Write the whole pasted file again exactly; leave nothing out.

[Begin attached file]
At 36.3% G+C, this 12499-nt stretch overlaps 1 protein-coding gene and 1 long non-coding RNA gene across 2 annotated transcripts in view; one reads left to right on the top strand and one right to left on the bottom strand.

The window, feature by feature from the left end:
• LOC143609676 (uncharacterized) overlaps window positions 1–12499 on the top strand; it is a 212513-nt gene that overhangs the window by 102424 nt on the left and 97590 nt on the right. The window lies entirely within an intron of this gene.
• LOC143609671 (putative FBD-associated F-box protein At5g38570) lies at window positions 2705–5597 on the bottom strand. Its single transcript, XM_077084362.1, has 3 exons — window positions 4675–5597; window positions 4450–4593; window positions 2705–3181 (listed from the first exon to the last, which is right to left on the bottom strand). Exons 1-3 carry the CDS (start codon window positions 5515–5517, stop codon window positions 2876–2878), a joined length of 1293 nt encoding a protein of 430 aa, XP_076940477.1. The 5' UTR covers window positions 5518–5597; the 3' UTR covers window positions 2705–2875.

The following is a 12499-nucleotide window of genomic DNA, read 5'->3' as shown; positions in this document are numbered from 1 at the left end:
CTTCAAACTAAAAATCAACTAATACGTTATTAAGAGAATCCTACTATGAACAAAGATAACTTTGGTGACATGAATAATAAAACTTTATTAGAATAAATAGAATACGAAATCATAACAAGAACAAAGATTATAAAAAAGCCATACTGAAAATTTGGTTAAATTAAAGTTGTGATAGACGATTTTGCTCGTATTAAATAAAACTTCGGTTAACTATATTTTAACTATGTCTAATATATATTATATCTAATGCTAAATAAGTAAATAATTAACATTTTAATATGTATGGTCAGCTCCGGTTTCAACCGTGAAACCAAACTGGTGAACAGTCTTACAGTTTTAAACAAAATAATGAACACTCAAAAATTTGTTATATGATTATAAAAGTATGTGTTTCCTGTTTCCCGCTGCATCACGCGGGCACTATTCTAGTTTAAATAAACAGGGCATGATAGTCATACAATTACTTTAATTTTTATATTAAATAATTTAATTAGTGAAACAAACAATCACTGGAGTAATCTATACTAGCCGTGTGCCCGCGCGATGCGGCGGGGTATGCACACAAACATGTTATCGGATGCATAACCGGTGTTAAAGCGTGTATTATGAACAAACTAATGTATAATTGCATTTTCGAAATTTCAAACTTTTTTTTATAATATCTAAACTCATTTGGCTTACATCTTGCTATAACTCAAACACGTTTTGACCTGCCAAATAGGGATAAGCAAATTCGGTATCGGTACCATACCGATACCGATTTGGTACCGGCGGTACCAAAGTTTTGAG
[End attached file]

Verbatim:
At 36.3% G+C, this 12499-nt stretch overlaps 1 protein-coding gene and 1 long non-coding RNA gene across 2 annotated transcripts in view; one reads left to right on the top strand and one right to left on the bottom strand.

The window, feature by feature from the left end:
• LOC143609676 (uncharacterized) overlaps window positions 1–12499 on the top strand; it is a 212513-nt gene that overhangs the window by 102424 nt on the left and 97590 nt on the right. The window lies entirely within an intron of this gene.
• LOC143609671 (putative FBD-associated F-box protein At5g38570) lies at window positions 2705–5597 on the bottom strand. Its single transcript, XM_077084362.1, has 3 exons — window positions 4675–5597; window positions 4450–4593; window positions 2705–3181 (listed from the first exon to the last, which is right to left on the bottom strand). Exons 1-3 carry the CDS (start codon window positions 5515–5517, stop codon window positions 2876–2878), a joined length of 1293 nt encoding a protein of 430 aa, XP_076940477.1. The 5' UTR covers window positions 5518–5597; the 3' UTR covers window positions 2705–2875.

The following is a 12499-nucleotide window of genomic DNA, read 5'->3' as shown; positions in this document are numbered from 1 at the left end:
CTTCAAACTAAAAATCAACTAATACGTTATTAAGAGAATCCTACTATGAACAAAGATAACTTTGGTGACATGAATAATAAAACTTTATTAGAATAAATAGAATACGAAATCATAACAAGAACAAAGATTATAAAAAAGCCATACTGAAAATTTGGTTAAATTAAAGTTGTGATAGACGATTTTGCTCGTATTAAATAAAACTTCGGTTAACTATATTTTAACTATGTCTAATATATATTATATCTAATGCTAAATAAGTAAATAATTAACATTTTAATATGTATGGTCAGCTCCGGTTTCAACCGTGAAACCAAACTGGTGAACAGTCTTACAGTTTTAAACAAAATAATGAACACTCAAAAATTTGTTATATGATTATAAAAGTATGTGTTTCCTGTTTCCCGCTGCATCACGCGGGCACTATTCTAGTTTAAATAAACAGGGCATGATAGTCATACAATTACTTTAATTTTTATATTAAATAATTTAATTAGTGAAACAAACAATCACTGGAGTAATCTATACTAGCCGTGTGCCCGCGCGATGCGGCGGGGTATGCACACAAACATGTTATCGGATGCATAACCGGTGTTAAAGCGTGTATTATGAACAAACTAATGTATAATTGCATTTTCGAAATTTCAAACTTTTTTTTATAATATCTAAACTCATTTGGCTTACATCTTGCTATAACTCAAACACGTTTTGACCTGCCAAATAGGGATAAGCAAATTCGGTATCGGTACCATACCGATACCGATTTGGTACCGGCGGTACCAAAGTTTTGAG